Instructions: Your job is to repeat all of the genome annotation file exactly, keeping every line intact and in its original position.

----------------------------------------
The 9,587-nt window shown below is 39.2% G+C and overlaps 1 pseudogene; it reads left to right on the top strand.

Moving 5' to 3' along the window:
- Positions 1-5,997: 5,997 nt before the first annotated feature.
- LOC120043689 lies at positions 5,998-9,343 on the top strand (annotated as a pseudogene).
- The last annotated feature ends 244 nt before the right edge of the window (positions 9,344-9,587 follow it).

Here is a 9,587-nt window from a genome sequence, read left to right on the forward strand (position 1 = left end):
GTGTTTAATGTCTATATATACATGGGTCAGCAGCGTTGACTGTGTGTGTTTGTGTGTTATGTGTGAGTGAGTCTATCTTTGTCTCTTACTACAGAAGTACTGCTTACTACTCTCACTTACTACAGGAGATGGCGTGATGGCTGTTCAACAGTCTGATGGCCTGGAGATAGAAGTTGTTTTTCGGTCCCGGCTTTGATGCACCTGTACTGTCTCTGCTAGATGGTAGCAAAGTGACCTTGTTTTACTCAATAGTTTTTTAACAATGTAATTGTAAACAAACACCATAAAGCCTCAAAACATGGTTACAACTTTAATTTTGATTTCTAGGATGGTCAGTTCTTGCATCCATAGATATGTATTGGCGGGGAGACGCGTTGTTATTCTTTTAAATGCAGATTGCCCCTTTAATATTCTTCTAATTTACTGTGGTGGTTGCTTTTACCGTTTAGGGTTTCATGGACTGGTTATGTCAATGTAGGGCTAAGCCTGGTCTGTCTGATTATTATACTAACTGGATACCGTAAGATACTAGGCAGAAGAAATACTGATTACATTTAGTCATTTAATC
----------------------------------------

The 9,587-nt window shown below is 39.2% G+C and overlaps 1 pseudogene; it reads left to right on the top strand.

Moving 5' to 3' along the window:
- Positions 1-5,997: 5,997 nt before the first annotated feature.
- LOC120043689 lies at positions 5,998-9,343 on the top strand (annotated as a pseudogene).
- The last annotated feature ends 244 nt before the right edge of the window (positions 9,344-9,587 follow it).

Here is a 9,587-nt window from a genome sequence, read left to right on the forward strand (position 1 = left end):
GTGTTTAATGTCTATATATACATGGGTCAGCAGCGTTGACTGTGTGTGTTTGTGTGTTATGTGTGAGTGAGTCTATCTTTGTCTCTTACTACAGAAGTACTGCTTACTACTCTCACTTACTACAGGAGATGGCGTGATGGCTGTTCAACAGTCTGATGGCCTGGAGATAGAAGTTGTTTTTCGGTCCCGGCTTTGATGCACCTGTACTGTCTCTGCTAGATGGTAGCAAAGTGACCTTGTTTTACTCAATAGTTTTTTAACAATGTAATTGTAAACAAACACCATAAAGCCTCAAAACATGGTTACAACTTTAATTTTGATTTCTAGGATGGTCAGTTCTTGCATCCATAGATATGTATTGGCGGGGAGACGCGTTGTTATTCTTTTAAATGCAGATTGCCCCTTTAATATTCTTCTAATTTACTGTGGTGGTTGCTTTTACCGTTTAGGGTTTCATGGACTGGTTATGTCAATGTAGGGCTAAGCCTGGTCTGTCTGATTATTATACTAACTGGATACCGTAAGATACTAGGCAGAAGAAATACTGATTACATTTAGTCATTTAATC